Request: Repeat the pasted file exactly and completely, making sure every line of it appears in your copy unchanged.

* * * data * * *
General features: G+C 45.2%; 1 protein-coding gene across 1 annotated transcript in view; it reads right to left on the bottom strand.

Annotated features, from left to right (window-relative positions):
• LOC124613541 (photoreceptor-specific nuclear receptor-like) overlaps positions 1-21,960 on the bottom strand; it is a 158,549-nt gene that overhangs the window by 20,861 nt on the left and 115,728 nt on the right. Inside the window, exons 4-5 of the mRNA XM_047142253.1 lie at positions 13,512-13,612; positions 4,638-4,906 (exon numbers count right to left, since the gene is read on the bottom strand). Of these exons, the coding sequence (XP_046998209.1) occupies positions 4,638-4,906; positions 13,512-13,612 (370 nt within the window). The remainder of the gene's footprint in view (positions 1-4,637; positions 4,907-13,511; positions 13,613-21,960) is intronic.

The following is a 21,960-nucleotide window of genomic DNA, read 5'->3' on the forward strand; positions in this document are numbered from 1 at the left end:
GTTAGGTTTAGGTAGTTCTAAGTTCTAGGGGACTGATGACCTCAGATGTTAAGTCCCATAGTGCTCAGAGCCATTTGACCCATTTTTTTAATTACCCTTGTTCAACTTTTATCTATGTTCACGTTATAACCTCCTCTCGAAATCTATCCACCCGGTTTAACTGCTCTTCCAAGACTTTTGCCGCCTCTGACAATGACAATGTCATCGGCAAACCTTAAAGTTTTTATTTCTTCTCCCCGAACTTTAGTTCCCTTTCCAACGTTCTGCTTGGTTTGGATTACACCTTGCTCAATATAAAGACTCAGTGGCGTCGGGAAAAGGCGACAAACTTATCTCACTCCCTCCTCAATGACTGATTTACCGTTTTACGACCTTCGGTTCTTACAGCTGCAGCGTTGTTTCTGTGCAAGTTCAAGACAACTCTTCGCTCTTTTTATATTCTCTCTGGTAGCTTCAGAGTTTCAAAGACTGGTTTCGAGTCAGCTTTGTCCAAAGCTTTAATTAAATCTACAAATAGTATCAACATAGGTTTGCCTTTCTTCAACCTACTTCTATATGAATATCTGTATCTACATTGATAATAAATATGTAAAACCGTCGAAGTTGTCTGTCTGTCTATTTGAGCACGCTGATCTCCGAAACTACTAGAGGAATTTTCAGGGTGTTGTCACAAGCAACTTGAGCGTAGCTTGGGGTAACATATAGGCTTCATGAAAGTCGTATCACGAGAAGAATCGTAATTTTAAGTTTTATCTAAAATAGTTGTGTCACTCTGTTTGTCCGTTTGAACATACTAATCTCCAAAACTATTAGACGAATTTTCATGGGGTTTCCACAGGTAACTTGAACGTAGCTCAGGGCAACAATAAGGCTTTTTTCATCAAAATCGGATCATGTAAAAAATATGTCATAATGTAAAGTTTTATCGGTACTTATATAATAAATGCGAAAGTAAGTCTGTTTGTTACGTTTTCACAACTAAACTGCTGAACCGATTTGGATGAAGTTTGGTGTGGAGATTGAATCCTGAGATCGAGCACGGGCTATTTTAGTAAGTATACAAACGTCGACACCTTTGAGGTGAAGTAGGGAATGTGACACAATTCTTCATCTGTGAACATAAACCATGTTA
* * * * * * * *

General features: G+C 45.2%; 1 protein-coding gene across 1 annotated transcript in view; it reads right to left on the bottom strand.

Annotated features, from left to right (window-relative positions):
• LOC124613541 (photoreceptor-specific nuclear receptor-like) overlaps positions 1-21,960 on the bottom strand; it is a 158,549-nt gene that overhangs the window by 20,861 nt on the left and 115,728 nt on the right. Inside the window, exons 4-5 of the mRNA XM_047142253.1 lie at positions 13,512-13,612; positions 4,638-4,906 (exon numbers count right to left, since the gene is read on the bottom strand). Of these exons, the coding sequence (XP_046998209.1) occupies positions 4,638-4,906; positions 13,512-13,612 (370 nt within the window). The remainder of the gene's footprint in view (positions 1-4,637; positions 4,907-13,511; positions 13,613-21,960) is intronic.

The following is a 21,960-nucleotide window of genomic DNA, read 5'->3' on the forward strand; positions in this document are numbered from 1 at the left end:
GTTAGGTTTAGGTAGTTCTAAGTTCTAGGGGACTGATGACCTCAGATGTTAAGTCCCATAGTGCTCAGAGCCATTTGACCCATTTTTTTAATTACCCTTGTTCAACTTTTATCTATGTTCACGTTATAACCTCCTCTCGAAATCTATCCACCCGGTTTAACTGCTCTTCCAAGACTTTTGCCGCCTCTGACAATGACAATGTCATCGGCAAACCTTAAAGTTTTTATTTCTTCTCCCCGAACTTTAGTTCCCTTTCCAACGTTCTGCTTGGTTTGGATTACACCTTGCTCAATATAAAGACTCAGTGGCGTCGGGAAAAGGCGACAAACTTATCTCACTCCCTCCTCAATGACTGATTTACCGTTTTACGACCTTCGGTTCTTACAGCTGCAGCGTTGTTTCTGTGCAAGTTCAAGACAACTCTTCGCTCTTTTTATATTCTCTCTGGTAGCTTCAGAGTTTCAAAGACTGGTTTCGAGTCAGCTTTGTCCAAAGCTTTAATTAAATCTACAAATAGTATCAACATAGGTTTGCCTTTCTTCAACCTACTTCTATATGAATATCTGTATCTACATTGATAATAAATATGTAAAACCGTCGAAGTTGTCTGTCTGTCTATTTGAGCACGCTGATCTCCGAAACTACTAGAGGAATTTTCAGGGTGTTGTCACAAGCAACTTGAGCGTAGCTTGGGGTAACATATAGGCTTCATGAAAGTCGTATCACGAGAAGAATCGTAATTTTAAGTTTTATCTAAAATAGTTGTGTCACTCTGTTTGTCCGTTTGAACATACTAATCTCCAAAACTATTAGACGAATTTTCATGGGGTTTCCACAGGTAACTTGAACGTAGCTCAGGGCAACAATAAGGCTTTTTTCATCAAAATCGGATCATGTAAAAAATATGTCATAATGTAAAGTTTTATCGGTACTTATATAATAAATGCGAAAGTAAGTCTGTTTGTTACGTTTTCACAACTAAACTGCTGAACCGATTTGGATGAAGTTTGGTGTGGAGATTGAATCCTGAGATCGAGCACGGGCTATTTTAGTAAGTATACAAACGTCGACACCTTTGAGGTGAAGTAGGGAATGTGACACAATTCTTCATCTGTGAACATAAACCATGTTA